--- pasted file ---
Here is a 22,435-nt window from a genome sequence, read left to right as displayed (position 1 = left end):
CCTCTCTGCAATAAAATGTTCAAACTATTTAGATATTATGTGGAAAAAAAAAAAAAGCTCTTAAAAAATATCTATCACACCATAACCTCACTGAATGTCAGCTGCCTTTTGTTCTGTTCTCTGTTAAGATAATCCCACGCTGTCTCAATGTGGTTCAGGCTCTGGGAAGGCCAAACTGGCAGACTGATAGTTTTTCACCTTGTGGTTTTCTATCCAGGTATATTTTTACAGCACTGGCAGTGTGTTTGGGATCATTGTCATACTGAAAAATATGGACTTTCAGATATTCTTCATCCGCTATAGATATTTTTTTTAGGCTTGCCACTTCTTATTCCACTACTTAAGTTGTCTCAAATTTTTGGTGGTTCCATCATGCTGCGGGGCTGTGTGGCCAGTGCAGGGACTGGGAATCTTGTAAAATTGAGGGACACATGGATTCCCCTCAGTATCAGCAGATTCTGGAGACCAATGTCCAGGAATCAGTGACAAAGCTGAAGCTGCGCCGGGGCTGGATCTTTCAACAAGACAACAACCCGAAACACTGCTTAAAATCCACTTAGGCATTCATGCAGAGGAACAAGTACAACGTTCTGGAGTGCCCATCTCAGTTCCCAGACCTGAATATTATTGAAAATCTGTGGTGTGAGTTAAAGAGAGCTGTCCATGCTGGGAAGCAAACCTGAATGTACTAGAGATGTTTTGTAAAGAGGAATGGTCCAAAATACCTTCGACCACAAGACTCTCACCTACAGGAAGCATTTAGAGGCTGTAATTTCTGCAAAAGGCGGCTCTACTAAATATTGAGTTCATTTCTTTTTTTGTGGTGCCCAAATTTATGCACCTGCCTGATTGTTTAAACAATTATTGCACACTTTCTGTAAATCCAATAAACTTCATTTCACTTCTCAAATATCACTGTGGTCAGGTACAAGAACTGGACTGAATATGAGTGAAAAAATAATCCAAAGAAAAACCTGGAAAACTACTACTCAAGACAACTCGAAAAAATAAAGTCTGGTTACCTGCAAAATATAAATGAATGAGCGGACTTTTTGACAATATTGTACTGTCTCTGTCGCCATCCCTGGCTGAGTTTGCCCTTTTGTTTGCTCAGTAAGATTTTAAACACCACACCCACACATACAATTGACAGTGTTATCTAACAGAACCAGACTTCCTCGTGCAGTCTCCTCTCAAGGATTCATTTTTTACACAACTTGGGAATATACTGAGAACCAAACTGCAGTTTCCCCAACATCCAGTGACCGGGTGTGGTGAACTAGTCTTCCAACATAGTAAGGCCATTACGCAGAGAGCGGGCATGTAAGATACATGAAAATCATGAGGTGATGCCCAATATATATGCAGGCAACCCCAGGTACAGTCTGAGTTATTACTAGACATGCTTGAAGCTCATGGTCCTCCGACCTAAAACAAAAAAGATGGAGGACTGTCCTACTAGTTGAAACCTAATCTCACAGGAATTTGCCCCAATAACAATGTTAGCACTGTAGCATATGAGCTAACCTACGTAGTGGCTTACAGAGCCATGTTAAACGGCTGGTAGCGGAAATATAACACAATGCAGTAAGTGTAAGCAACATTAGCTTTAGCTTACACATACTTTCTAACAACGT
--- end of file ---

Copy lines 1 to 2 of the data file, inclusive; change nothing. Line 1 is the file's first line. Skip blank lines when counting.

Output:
Here is a 22,435-nt window from a genome sequence, read left to right as displayed (position 1 = left end):
CCTCTCTGCAATAAAATGTTCAAACTATTTAGATATTATGTGGAAAAAAAAAAAAAGCTCTTAAAAAATATCTATCACACCATAACCTCACTGAATGTCAGCTGCCTTTTGTTCTGTTCTCTGTTAAGATAATCCCACGCTGTCTCAATGTGGTTCAGGCTCTGGGAAGGCCAAACTGGCAGACTGATAGTTTTTCACCTTGTGGTTTTCTATCCAGGTATATTTTTACAGCACTGGCAGTGTGTTTGGGATCATTGTCATACTGAAAAATATGGACTTTCAGATATTCTTCATCCGCTATAGATATTTTTTTTAGGCTTGCCACTTCTTATTCCACTACTTAAGTTGTCTCAAATTTTTGGTGGTTCCATCATGCTGCGGGGCTGTGTGGCCAGTGCAGGGACTGGGAATCTTGTAAAATTGAGGGACACATGGATTCCCCTCAGTATCAGCAGATTCTGGAGACCAATGTCCAGGAATCAGTGACAAAGCTGAAGCTGCGCCGGGGCTGGATCTTTCAACAAGACAACAACCCGAAACACTGCTTAAAATCCACTTAGGCATTCATGCAGAGGAACAAGTACAACGTTCTGGAGTGCCCATCTCAGTTCCCAGACCTGAATATTATTGAAAATCTGTGGTGTGAGTTAAAGAGAGCTGTCCATGCTGGGAAGCAAACCTGAATGTACTAGAGATGTTTTGTAAAGAGGAATGGTCCAAAATACCTTCGACCACAAGACTCTCACCTACAGGAAGCATTTAGAGGCTGTAATTTCTGCAAAAGGCGGCTCTACTAAATATTGAGTTCATTTCTTTTTTTGTGGTGCCCAAATTTATGCACCTGCCTGATTGTTTAAACAATTATTGCACACTTTCTGTAAATCCAATAAACTTCATTTCACTTCTCAAATATCACTGTGGTCAGGTACAAGAACTGGACTGAATATGAGTGAAAAAATAATCCAAAGAAAAACCTGGAAAACTACTACTCAAGACAACTCGAAAAAATAAAGTCTGGTTACCTGCAAAATATAAATGAATGAGCGGACTTTTTGACAATATTGTACTGTCTCTGTCGCCATCCCTGGCTGAGTTTGCCCTTTTGTTTGCTCAGTAAGATTTTAAACACCACACCCACACATACAATTGACAGTGTTATCTAACAGAACCAGACTTCCTCGTGCAGTCTCCTCTCAAGGATTCATTTTTTACACAACTTGGGAATATACTGAGAACCAAACTGCAGTTTCCCCAACATCCAGTGACCGGGTGTGGTGAACTAGTCTTCCAACATAGTAAGGCCATTACGCAGAGAGCGGGCATGTAAGATACATGAAAATCATGAGGTGATGCCCAATATATATGCAGGCAACCCCAGGTACAGTCTGAGTTATTACTAGACATGCTTGAAGCTCATGGTCCTCCGACCTAAAACAAAAAAGATGGAGGACTGTCCTACTAGTTGAAACCTAATCTCACAGGAATTTGCCCCAATAACAATGTTAGCACTGTAGCATATGAGCTAACCTACGTAGTGGCTTACAGAGCCATGTTAAACGGCTGGTAGCGGAAATATAACACAATGCAGTAAGTGTAAGCAACATTAGCTTTAGCTTACACATACTTTCTAACAACGT